It has not been confirmed to an exact science what causes BPH. What researchers have found is that if a man has his testicles removed before puberty, he will not develop BPH later in life. Thus, it has been suggested that aging and the male reproductive and hormonal system (testicles, testosterone, etc.) contribute to the development of BPH.
As a man gets older, he produces less testosterone, which also leaves researchers to suggest that estrogen may be contributing to BPH, as “the higher share of estrogen in the prostate adds to the activity of substances that start prostate cells to grow.”
You may have heard that male baldness is linked to DHT. Well, DHT (dihydrotestosterone), another male hormone, can accumulate in the prostate, which may cause the continued growth of prostate cells. The reason researchers suggest DHT could be a contributing factor is because it has been “noted that men who do not produce DHT do not develop BPH.”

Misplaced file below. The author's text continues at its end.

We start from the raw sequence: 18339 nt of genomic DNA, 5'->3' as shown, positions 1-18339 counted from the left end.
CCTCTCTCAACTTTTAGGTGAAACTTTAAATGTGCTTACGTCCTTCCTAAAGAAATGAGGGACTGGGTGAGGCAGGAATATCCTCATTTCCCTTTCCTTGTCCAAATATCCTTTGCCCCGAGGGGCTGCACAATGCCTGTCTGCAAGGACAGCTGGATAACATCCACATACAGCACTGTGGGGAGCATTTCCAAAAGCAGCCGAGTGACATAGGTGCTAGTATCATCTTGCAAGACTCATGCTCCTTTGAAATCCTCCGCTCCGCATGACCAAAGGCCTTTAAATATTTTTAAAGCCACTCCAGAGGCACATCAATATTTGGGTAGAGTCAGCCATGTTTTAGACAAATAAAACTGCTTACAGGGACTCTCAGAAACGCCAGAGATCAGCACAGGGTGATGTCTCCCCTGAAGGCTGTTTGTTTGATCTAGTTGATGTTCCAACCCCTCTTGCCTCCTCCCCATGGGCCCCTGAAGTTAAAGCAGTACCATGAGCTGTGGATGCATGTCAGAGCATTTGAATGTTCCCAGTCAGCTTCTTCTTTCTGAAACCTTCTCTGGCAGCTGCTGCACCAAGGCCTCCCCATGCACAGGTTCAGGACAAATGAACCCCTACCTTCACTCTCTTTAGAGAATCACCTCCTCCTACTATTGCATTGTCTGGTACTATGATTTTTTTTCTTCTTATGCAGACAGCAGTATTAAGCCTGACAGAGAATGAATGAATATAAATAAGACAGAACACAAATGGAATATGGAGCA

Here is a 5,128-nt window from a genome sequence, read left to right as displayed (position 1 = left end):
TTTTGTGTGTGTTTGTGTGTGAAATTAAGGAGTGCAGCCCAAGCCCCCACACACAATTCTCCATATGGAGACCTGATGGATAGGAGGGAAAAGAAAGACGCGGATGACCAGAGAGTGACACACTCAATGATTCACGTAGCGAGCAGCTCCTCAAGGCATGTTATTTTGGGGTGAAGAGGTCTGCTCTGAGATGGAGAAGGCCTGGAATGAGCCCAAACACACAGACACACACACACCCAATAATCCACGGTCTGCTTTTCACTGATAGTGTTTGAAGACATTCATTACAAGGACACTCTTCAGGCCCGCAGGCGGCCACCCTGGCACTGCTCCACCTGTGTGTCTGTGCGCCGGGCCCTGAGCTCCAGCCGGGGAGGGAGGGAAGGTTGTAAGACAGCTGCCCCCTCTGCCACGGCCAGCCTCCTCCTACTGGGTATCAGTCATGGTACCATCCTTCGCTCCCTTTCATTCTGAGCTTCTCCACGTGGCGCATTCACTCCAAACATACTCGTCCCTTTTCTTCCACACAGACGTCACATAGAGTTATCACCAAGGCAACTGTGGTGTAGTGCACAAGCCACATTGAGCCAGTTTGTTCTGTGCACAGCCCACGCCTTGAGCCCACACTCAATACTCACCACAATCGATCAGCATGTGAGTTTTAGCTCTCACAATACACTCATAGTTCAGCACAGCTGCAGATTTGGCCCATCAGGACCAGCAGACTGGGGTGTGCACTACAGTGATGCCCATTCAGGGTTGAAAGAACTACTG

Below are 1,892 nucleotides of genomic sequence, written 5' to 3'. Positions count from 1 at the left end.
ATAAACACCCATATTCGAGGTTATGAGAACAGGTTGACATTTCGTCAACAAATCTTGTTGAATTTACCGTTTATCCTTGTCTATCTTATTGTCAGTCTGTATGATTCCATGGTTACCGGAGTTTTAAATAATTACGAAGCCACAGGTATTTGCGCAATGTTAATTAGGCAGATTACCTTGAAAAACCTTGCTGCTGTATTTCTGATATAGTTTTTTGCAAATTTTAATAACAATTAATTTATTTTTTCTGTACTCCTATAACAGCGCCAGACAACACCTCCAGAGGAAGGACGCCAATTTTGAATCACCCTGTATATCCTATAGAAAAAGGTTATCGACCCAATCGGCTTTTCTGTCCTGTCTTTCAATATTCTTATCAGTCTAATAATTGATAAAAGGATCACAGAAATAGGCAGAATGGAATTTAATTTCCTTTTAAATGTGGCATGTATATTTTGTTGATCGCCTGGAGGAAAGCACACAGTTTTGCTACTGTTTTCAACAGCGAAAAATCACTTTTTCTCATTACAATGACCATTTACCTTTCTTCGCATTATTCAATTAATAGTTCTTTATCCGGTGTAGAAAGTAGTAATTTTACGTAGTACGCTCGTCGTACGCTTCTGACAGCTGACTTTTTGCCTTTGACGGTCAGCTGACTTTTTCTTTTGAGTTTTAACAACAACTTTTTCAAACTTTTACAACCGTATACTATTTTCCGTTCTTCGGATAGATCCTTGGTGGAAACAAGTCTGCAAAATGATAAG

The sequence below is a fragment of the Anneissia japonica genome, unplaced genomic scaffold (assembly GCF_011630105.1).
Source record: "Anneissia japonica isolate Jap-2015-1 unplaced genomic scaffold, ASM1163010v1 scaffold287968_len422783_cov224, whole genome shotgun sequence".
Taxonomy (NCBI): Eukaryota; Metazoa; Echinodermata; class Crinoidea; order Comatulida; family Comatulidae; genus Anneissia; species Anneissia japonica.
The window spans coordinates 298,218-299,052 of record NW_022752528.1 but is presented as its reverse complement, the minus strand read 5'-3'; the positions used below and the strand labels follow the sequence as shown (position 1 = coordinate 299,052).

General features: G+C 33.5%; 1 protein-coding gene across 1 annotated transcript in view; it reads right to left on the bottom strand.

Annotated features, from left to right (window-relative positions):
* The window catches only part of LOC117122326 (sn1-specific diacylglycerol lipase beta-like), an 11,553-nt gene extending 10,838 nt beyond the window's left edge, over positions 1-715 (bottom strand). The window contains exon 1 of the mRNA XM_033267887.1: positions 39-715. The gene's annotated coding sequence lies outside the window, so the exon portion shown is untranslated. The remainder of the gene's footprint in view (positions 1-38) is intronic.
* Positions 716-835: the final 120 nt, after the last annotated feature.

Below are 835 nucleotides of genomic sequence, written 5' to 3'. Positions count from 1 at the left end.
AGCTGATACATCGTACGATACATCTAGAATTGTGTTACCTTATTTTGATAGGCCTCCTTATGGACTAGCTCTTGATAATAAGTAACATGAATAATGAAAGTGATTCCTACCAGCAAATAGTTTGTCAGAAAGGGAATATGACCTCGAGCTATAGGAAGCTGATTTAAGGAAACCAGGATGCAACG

Other causes and risk factors potentially linked to BPH are the following:
– Aging (a higher percentage of men will have BPH the older they are)
– Excess weight (overweight and obese men may increase their risk of developing BPH, so poor nutrition or lack of physical activity may contribute negatively towards BPH
– Family history/genetic: men with family members who have had BPH may be likely to develop it as well, and there has been an increased risk found in men of African and Latin descent.
– Erectile dysfunction (ED)
Source: Urology Care Foundation